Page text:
Freshman GOP Rep. Marjorie Taylor Greene had some frustrating words for House Republican leaders after colleague and fellow firebrand conservative Rep. Paul Gosar of Arizona was censured by the Democratic majority this week.
Just the News reported that Greene is upset at Minority Leader Kevin McCarthy (R-Calif.) because she doesn’t believe he has done enough to protect the most loyal members of the party while also failing to take action against the 13 House GOP members who voted with Democrats to push the $1.2 trillion infrastructure bill over the finish line after Speaker Nancy Pelosi (D-Calif.) failed to secure enough members of her own party to pass it.
In an interview with the outlet, Greene said she has seen “no willingness to fight for people like me … no fight for Paul Gosar, who’s getting censured here — and to lose his committee assignments.”
The House voted mostly along party lines, 223-207, on Wednesday to censure Gosar, an exceedingly rare action for the chamber, over a 90-odd-second anime-style video posted to his Twitter account featuring a photoshopped image of him attacking an animated figure with the face of Rep. Alexandria Ocasio-Cortez (D-N.Y.).
After the vote, Gosar was also stripped of his committee assignments, “effectively neutralizing his ability to influence legislation or oversight in Congress,” the outlet reported.
Greene was also stripped of her assignments by the Democrat majority in February after the discovery of some controversial posts to her social media accounts. She had only been in office for a few weeks.
Overall, Republicans see their treatment as very different from those of Democrats who commit similar or worse infractions, Just the News notes:
While Gosar’s video has been condemned by fellow Republicans as inappropriate and in poor taste, many suspect he is the victim of a double standard that has let Democrats escape punishment for offenses of equal or greater gravity.
In June, for instance, a group of Republicans moved to censure several members of “The Squad,” to no avail. Reps. Michael Waltz (Florida), Jim Banks (Indiana), and Claudia Tenney (New York) introduced a resolution to censure and condemn Democratic Reps. Ilhan Omar (Minnesota), Ayanna Pressley (Massachusetts), and Rashida Tlaib (Michigan), for “defending terrorist organizations and inciting anti-Semitic attacks across the United States.”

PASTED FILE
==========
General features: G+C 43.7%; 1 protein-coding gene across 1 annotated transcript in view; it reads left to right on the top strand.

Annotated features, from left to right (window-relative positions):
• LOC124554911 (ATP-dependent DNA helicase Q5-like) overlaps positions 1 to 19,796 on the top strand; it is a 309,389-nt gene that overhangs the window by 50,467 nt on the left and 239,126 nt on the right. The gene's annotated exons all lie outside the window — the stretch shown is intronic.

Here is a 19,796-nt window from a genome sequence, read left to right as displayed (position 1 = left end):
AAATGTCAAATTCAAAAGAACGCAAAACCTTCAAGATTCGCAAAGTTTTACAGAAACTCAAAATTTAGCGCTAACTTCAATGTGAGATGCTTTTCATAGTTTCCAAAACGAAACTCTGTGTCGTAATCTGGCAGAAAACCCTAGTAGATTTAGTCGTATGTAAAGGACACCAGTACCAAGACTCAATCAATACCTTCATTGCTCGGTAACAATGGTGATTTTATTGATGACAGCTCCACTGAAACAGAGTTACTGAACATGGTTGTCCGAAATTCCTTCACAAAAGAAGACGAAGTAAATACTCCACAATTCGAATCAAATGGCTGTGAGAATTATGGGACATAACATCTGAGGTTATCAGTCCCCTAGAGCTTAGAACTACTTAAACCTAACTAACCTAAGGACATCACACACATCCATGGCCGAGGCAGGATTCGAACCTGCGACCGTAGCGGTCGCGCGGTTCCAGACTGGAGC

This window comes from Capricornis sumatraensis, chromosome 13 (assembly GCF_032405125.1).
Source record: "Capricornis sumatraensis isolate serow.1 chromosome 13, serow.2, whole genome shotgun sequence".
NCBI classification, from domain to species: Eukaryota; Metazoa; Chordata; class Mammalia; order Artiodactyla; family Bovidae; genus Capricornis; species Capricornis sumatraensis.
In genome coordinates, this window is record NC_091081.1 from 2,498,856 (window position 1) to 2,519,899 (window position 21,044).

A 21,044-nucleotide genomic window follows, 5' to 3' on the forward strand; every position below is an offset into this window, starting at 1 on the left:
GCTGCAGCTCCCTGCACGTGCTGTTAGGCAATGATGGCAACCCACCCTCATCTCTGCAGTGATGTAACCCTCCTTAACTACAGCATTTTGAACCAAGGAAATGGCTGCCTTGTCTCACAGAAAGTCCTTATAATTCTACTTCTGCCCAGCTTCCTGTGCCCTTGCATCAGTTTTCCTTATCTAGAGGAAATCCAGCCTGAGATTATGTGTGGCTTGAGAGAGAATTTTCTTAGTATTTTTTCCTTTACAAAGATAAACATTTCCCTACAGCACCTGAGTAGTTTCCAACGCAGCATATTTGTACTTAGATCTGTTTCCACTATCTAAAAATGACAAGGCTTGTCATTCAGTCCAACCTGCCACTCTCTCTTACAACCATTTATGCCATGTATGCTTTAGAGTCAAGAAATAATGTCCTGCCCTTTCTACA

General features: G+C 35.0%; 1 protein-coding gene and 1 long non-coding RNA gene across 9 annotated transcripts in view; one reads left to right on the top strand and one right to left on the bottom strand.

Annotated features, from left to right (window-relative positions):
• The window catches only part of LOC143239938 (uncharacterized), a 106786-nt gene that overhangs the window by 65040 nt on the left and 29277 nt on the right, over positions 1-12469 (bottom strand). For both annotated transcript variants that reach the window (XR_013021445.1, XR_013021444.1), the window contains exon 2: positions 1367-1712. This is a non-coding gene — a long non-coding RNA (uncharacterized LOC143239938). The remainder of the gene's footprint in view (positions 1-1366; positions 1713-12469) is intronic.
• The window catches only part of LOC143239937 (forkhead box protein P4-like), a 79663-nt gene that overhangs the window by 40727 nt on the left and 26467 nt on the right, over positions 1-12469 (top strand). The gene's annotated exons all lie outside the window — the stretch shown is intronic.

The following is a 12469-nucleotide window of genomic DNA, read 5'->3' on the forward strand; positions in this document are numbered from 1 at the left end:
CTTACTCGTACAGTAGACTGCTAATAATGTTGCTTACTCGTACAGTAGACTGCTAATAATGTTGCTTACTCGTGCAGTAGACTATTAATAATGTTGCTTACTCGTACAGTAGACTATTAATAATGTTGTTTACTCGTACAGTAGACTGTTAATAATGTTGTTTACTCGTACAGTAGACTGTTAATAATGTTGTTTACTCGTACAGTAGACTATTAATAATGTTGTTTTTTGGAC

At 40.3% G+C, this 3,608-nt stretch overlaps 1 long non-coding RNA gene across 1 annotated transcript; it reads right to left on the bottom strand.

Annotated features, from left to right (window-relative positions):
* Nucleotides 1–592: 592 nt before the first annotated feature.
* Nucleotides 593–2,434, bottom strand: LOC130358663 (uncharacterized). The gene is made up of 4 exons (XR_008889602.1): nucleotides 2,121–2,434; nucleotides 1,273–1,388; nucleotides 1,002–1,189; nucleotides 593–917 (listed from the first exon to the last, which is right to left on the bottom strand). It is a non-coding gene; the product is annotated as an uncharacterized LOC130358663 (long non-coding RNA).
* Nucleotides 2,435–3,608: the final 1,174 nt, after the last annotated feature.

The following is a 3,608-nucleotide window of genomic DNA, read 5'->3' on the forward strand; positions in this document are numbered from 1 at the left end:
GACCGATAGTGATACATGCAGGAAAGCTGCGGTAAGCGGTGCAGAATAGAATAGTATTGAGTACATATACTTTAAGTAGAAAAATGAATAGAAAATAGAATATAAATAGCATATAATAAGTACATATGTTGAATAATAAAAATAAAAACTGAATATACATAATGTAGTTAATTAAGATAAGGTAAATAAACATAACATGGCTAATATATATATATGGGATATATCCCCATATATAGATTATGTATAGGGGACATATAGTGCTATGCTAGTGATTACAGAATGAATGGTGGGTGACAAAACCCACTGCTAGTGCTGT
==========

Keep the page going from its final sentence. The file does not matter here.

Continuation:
The resolution cited several references by the lawmakers to Israel as an “apartheid state” and one occasion when Tlaib accused the Israeli government of “ethnic cleansing” against the Palestinians.
The resolution followed a flareup of fighting between Israel and Hamas and a statement by Omar in which she accused the U.S. and Israel of “unthinkable atrocities” that she equated with those perpetrated by Hamas and the Taliban.
The last time a member was censured was in 2010; the then-Democrat-controlled chamber acted against one of their own, then-Rep. Charles Rangel of New York, over multiple ethics violations that included tax evasion.
Republicans have also been targeted by the Biden Justice Department and by House Democrats on the partisan Jan. 6 committee, including former top Trump adviser Steve Bannon. He was “indicted last week by the Department of Justice on two counts of contempt of Congress for refusing to comply with a subpoena issued by the House Select Committee investigating the Jan. 6 Capitol breach,” Just the News reported.
“It has been years since the DOJ opted to prosecute any individual held in contempt of Congress. The last successful conviction by the DOJ on contempt of Congress charges was in the Watergate era, when burglary defendant G. Gordon Liddy was convicted for refusing to answer questions before a House subcommittee,” the outlet added.
For his part, McCarthy hinted that there could be some political payback coming for Democrats if the GOP retakes the chamber during next year’s midterms.
In particular, he cited Eric Swalwell of California, Ilhan Omar of Minnesota and Maxine Waters of California for possible sanctions over past actions to include stripping them of committee assignments.
“This isn’t about threats, but it’s about holding people accountable,” McCarthy told reporters this week. “I think the majority is going to have to approve any of those members on the committees of which they can serve.”